Virus outbreak can be impetus for companies to improve, diversify

    By WILLIE CHENG and Lau Yin Cheng

    The Business Times, 26 February 2020

    A CRISIS is an opportunity riding the dangerous wind. So goes one Chinese proverb.

    Indeed, during previous epidemics, individuals, organisations and governments rode out dangerous winds and did well.

    Given the current Covid-19 outbreak, what can corporations learn and from those earlier experiences?

    The offerings of companies should be adjusted in line with changes in their supply and demand.

    Some industries will benefit from the outbreak. Those providing healthcare equipment, cleaning and sanitation services, online entertainment, and goods delivery services have seen a spike in demand for their products and services. While they might be tempted to increase prices in the immediate term, they should also be sensitive to the optics of profiteering from the crisis.

    Most companies, however, will likely see an overall decline in activity and business. The travel, hospitality and retail industries are among the hardest hit. They need to adapt their offerings to reach their customers. Restaurants, for example, have tweaked their menus to offer healthier options and promote online takeaways. Some education and health service providers now deliver part of their consultation and other services online.

    One clear impact for many businesses is the disruption of their supply chains. Proactive companies are analysing the present and future implications of this, and reconfiguring their sourcing models and supply chains for agility and resiliency., for example, is adjusting its traditional "lean inventory" approach to increase inventory levels, especially for goods from Chinese suppliers.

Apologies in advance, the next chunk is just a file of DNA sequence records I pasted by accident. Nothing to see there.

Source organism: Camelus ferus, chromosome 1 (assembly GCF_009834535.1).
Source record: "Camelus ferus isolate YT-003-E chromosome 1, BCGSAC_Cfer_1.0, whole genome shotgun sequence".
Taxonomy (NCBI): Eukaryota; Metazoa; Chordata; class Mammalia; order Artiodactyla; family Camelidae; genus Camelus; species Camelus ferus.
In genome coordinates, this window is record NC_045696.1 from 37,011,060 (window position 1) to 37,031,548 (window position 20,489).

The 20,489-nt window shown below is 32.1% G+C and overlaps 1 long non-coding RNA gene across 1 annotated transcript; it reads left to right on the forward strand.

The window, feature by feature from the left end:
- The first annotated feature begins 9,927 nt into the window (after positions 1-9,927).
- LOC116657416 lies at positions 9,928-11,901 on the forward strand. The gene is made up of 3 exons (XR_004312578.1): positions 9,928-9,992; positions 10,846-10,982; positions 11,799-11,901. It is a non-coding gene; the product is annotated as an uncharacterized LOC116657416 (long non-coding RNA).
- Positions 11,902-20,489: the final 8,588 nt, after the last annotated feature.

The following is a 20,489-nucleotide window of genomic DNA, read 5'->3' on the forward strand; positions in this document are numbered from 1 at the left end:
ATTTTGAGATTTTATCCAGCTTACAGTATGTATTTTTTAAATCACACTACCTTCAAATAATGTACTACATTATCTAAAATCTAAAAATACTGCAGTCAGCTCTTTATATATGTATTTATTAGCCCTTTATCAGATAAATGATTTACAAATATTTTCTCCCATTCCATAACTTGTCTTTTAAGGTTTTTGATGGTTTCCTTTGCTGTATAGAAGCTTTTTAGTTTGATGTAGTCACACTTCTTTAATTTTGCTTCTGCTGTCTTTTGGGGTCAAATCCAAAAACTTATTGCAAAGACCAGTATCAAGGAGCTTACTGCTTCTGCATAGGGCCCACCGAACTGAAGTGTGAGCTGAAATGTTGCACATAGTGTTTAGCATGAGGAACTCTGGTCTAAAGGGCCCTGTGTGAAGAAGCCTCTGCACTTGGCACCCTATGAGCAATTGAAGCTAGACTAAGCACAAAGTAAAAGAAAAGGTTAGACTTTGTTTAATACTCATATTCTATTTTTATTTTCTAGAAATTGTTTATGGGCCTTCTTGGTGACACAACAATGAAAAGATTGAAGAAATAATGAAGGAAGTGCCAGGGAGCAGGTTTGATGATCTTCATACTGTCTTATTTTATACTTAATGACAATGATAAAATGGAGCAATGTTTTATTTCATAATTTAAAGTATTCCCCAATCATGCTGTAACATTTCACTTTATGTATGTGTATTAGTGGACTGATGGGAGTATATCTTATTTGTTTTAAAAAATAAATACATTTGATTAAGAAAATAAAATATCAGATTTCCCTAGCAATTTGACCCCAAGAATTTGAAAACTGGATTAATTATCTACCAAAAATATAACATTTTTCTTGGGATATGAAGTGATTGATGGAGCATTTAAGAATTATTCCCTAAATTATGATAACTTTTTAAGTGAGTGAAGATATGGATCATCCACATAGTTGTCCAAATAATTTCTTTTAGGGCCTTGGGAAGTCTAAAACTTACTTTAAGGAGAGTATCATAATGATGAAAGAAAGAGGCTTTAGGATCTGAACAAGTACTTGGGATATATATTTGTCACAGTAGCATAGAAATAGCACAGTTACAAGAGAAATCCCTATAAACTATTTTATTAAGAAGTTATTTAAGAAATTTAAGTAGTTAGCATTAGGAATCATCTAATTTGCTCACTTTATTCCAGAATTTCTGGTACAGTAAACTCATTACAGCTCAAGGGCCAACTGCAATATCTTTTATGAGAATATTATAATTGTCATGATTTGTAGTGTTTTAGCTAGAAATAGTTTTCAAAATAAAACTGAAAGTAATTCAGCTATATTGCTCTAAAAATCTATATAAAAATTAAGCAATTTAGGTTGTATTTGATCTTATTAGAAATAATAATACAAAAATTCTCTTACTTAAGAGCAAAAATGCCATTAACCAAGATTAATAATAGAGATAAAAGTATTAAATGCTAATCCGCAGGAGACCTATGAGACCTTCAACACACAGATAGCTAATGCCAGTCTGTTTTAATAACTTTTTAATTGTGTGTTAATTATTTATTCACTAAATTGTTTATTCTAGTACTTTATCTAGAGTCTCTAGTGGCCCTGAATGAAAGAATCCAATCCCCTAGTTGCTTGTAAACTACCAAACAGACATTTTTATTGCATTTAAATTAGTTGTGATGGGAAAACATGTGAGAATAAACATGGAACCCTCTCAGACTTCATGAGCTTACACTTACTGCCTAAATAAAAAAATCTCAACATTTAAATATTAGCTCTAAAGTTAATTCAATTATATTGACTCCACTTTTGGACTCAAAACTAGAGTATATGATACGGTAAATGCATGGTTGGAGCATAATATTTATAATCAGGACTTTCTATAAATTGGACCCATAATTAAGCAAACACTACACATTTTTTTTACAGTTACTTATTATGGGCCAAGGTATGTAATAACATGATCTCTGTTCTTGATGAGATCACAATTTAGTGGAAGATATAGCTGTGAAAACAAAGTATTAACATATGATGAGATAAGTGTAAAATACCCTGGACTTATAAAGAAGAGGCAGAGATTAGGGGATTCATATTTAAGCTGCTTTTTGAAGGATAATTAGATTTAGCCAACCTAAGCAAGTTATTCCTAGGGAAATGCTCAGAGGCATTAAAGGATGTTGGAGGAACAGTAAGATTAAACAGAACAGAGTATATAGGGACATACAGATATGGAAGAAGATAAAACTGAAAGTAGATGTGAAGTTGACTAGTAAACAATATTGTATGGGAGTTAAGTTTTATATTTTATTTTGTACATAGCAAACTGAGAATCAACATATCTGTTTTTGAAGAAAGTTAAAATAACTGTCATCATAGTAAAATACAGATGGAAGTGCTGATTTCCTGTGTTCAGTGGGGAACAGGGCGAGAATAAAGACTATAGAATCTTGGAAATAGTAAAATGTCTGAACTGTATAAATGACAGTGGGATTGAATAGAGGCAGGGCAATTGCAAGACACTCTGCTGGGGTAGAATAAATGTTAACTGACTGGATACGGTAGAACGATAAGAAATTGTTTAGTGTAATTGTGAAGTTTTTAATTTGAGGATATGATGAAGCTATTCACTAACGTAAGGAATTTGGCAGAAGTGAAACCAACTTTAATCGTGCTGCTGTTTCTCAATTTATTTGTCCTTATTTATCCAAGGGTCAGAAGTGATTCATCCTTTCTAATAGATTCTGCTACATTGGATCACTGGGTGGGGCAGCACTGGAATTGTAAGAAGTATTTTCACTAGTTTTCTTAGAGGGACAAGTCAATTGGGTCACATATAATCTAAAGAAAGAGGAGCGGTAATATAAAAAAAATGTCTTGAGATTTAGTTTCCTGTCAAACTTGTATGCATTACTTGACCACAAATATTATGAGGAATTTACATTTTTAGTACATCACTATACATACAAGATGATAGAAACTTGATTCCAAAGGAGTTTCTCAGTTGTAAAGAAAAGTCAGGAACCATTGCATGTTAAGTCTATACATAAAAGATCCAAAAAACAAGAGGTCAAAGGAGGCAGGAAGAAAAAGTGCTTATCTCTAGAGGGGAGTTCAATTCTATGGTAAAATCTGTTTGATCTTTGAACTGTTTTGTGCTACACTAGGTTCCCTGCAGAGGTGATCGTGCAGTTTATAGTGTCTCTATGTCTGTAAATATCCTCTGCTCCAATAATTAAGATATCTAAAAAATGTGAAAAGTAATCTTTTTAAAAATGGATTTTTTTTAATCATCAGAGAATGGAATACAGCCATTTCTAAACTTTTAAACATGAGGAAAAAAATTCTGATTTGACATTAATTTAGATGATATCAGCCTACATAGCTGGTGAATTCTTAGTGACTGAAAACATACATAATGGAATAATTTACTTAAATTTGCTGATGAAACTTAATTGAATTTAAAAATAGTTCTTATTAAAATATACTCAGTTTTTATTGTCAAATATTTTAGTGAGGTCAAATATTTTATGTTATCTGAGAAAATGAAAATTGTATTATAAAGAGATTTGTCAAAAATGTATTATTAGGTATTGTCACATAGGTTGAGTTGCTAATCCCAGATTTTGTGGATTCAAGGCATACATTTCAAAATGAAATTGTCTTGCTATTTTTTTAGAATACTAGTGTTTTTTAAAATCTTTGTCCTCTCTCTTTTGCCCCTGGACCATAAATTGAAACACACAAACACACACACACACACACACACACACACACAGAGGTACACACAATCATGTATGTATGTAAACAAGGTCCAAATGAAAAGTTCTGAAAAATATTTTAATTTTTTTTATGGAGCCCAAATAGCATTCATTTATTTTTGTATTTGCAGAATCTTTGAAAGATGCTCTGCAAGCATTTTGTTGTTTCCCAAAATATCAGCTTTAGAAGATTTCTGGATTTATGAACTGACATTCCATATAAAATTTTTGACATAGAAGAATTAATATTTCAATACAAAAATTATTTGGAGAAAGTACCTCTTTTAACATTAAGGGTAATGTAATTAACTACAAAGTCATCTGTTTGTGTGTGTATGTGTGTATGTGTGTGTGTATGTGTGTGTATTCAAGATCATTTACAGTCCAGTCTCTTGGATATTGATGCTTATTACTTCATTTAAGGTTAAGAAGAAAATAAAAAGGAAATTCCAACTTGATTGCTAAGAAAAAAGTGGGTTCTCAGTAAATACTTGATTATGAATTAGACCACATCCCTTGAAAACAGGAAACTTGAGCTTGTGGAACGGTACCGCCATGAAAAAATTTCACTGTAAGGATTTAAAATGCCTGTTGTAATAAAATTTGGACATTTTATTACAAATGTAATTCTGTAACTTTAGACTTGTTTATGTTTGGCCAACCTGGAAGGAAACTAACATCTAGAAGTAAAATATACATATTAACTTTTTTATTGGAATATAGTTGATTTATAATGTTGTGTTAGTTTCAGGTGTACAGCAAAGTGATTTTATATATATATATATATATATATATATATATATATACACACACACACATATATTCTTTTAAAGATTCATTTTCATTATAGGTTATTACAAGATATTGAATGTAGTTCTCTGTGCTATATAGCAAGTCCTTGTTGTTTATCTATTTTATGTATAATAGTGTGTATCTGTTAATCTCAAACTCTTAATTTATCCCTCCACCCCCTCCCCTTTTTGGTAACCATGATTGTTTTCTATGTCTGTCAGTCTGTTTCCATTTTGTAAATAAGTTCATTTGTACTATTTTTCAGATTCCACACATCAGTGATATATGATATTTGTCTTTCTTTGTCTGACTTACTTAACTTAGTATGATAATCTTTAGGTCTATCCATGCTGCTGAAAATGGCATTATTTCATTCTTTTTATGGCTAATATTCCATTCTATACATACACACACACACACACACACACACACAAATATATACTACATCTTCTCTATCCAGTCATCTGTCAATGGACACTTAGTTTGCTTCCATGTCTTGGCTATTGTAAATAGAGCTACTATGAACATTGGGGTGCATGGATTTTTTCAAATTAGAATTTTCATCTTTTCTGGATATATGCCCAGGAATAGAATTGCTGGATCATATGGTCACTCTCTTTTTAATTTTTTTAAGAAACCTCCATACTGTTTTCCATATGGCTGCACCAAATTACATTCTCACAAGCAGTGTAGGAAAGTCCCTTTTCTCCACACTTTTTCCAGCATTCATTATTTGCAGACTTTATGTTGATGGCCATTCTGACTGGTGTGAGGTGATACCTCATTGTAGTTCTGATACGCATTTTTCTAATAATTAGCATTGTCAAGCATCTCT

Even if companies cannot do much for their business today, they can prepare for a better tomorrow.

    The slowdown is an opportunity for staff training and development, and for long-term planning. Now is a good time to think about and act on matters that the board and management have not previously had the time to focus on.

    One item to consider is resilience. Besides business continuity planning, companies must work on diversification.

    Diversified resource pools allow work to continue when part of the workforce is out of action. Diversified revenue sources enable the company to stay above water when crisis-impacted business dries up.

    Another item is technology. When people cannot travel or meet in large gatherings, they rely more on communications technology to stay in touch and get work done. The CEO of videoconferencing company Zoom has said that the virus has resulted in record usage and demand for its remote work tools. When people stay at home, they engage in online gaming and e-commerce for their household goods. PC gaming companies have reported greater play time in the last two months in China, where there have been major lockdowns of cities.

    Companies must also try to anticipate and plan for new developments. Sars was said to have given birth to Taobao and, now two major e-commerce companies in China. In Singapore, Sars prompted the development of the pioneering infra-red thermal imaging scanners for mass temperature screening by the Defence Science and Technology Agency.

    Some companies have formed crisis control committees to plan, coordinate and implement measures to contain the Covid-19 outbreak. Perhaps they could also consider crisis opportunity committees that look for ways to protect revenue and realise benefits from the outbreak, while exploring its aftermath and impact on business models.

    While no one is wishing for a prolonged outbreak, companies can still turn a difficult situation into an opportunity.

    Willie Cheng and Lau Yin Cheng are members of the Singapore Institute of Directors.